When the earth’s poles are apart, everyone’s comfy. Shift them a bit, you get headaches. Shift them a lot, you’re in for cataclysm.
And, believe it or not, there are malevolent geniuses out there prepared to shift an electromagnetic storm in the name of unspeakable ambitions. Precisely what these are, the authors don’t make as clear as they perhaps should, but then they do have their priorities. What matters most to Cussler/Kemprecos is the big bang, the monstrous cause-and-effect. Cause: a man-made major shift in the magnetic poles. Effect: a geological movement that you wouldn’t wish on your worst enemy. Next to this kind of planet-bashing, H.G. Wells is Mickey Mouse. So send in the super-heroes, namely ex-CIA guy Kurt Austin (Lost City, 2004, etc.), he of the “rugged, sun-burnished features” and “piercing light blue eyes the color of coral under water” (not to mention a nerd’s brain and a jock’s reflexes). “Just a simple marine engineer” is how he likes to describe himself, fooling no one who’s ever gone up against the National Underwater Marine Agency (NUMA), for which he directs the storied Special Assignment Team. It’s while kayaking among a pod of orca whales that Kurt first gets a whiff of connivance and conspiracy. The whales behave in a manner stunningly unlike themselves, and Kurt narrowly escapes with burnished features intact as playful orcas morph into sharp-toothed killers. Until Kurt and the gang find the cause—and foil the foul fiend behind it—the world as we know it will teeter on the brink of extinction.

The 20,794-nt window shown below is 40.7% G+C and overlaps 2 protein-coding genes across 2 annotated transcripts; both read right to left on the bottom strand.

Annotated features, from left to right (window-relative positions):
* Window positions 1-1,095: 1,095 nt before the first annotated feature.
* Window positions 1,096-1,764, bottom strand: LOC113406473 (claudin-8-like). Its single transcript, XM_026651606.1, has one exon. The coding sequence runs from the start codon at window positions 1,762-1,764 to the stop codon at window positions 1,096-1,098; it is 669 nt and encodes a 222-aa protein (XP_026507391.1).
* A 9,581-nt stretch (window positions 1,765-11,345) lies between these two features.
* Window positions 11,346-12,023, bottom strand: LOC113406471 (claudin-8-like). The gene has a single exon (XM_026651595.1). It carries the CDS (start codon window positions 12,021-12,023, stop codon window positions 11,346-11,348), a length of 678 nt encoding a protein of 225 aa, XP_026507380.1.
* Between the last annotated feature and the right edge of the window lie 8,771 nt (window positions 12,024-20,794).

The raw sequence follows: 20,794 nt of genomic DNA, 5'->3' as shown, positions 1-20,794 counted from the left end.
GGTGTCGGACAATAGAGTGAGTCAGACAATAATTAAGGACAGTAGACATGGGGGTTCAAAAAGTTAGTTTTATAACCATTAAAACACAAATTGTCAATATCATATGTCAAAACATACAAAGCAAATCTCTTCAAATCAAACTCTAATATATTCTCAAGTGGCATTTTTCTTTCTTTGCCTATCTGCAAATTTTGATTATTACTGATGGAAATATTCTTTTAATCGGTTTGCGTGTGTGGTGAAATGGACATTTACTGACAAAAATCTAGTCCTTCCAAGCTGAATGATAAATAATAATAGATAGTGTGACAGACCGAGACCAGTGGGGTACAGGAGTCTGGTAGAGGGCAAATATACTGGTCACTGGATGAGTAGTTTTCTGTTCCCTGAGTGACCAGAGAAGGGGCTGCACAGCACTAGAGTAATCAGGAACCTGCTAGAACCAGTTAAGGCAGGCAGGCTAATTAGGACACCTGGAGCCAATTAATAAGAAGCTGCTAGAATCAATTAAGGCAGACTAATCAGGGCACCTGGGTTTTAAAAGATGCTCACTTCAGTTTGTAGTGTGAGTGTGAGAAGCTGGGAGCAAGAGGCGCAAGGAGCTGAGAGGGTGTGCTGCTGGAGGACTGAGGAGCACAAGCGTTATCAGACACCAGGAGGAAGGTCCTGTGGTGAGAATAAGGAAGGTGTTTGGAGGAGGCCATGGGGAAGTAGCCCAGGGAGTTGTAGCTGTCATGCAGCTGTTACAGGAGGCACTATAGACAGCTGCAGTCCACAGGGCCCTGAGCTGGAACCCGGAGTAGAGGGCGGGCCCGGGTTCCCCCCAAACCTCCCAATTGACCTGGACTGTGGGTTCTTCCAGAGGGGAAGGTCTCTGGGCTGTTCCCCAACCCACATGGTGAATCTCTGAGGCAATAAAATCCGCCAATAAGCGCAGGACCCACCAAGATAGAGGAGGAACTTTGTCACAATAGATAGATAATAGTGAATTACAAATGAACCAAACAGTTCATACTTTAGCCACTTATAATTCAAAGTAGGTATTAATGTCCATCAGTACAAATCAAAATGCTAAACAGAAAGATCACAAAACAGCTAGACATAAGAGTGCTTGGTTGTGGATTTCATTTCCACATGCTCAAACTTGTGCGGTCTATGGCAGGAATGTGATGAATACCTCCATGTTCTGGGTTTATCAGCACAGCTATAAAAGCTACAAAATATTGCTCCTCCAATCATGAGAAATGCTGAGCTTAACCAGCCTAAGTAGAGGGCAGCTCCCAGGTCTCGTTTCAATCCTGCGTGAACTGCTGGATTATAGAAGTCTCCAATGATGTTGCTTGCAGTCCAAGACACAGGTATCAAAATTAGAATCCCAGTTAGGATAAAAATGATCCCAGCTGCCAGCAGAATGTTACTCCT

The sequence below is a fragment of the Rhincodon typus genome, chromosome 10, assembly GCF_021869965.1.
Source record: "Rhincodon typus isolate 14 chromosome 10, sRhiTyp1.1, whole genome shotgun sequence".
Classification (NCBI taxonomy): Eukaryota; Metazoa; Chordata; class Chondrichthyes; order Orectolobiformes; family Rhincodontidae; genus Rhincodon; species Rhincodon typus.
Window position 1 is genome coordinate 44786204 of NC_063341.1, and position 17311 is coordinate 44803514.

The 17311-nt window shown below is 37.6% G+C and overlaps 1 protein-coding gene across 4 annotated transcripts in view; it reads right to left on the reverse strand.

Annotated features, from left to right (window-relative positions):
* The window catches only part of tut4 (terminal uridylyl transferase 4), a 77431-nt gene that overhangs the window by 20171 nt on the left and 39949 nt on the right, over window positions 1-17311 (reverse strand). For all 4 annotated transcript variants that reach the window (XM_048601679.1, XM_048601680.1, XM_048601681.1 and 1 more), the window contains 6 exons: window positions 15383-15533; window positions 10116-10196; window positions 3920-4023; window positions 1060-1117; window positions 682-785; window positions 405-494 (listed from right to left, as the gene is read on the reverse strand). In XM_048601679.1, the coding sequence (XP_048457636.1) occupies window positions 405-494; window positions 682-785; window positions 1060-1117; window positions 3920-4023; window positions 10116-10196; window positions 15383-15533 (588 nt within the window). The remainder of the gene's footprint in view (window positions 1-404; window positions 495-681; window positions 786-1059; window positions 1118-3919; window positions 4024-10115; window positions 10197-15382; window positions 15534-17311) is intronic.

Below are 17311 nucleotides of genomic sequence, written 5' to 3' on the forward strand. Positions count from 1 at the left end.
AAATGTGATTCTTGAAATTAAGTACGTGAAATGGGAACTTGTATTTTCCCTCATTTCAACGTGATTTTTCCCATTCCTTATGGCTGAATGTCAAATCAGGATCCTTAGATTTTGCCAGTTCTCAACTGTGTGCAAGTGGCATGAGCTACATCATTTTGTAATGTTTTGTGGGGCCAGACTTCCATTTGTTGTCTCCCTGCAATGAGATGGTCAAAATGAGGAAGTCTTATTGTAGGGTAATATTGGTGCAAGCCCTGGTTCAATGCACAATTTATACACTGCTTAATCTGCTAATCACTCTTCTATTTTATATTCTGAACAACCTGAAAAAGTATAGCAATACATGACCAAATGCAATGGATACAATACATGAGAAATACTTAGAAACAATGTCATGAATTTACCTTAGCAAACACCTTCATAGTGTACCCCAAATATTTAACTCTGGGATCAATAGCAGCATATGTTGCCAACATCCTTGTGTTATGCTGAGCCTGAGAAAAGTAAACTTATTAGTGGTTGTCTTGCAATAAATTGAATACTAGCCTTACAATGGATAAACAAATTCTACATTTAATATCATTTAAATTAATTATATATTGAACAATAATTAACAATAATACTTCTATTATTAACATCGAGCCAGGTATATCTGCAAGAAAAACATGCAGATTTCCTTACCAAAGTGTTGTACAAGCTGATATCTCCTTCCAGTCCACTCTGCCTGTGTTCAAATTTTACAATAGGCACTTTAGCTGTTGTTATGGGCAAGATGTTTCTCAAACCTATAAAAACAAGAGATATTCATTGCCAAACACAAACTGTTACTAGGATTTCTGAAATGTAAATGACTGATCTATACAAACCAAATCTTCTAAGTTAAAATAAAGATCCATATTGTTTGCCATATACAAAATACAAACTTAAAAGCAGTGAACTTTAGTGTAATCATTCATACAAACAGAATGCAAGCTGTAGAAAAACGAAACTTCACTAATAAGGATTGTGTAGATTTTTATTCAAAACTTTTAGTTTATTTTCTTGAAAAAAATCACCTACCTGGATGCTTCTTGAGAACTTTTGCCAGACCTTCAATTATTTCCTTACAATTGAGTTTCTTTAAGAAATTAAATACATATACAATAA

Glacial pace, paper-thin characters, slap-dash prose and a probable warm welcome from a large and loyal audience.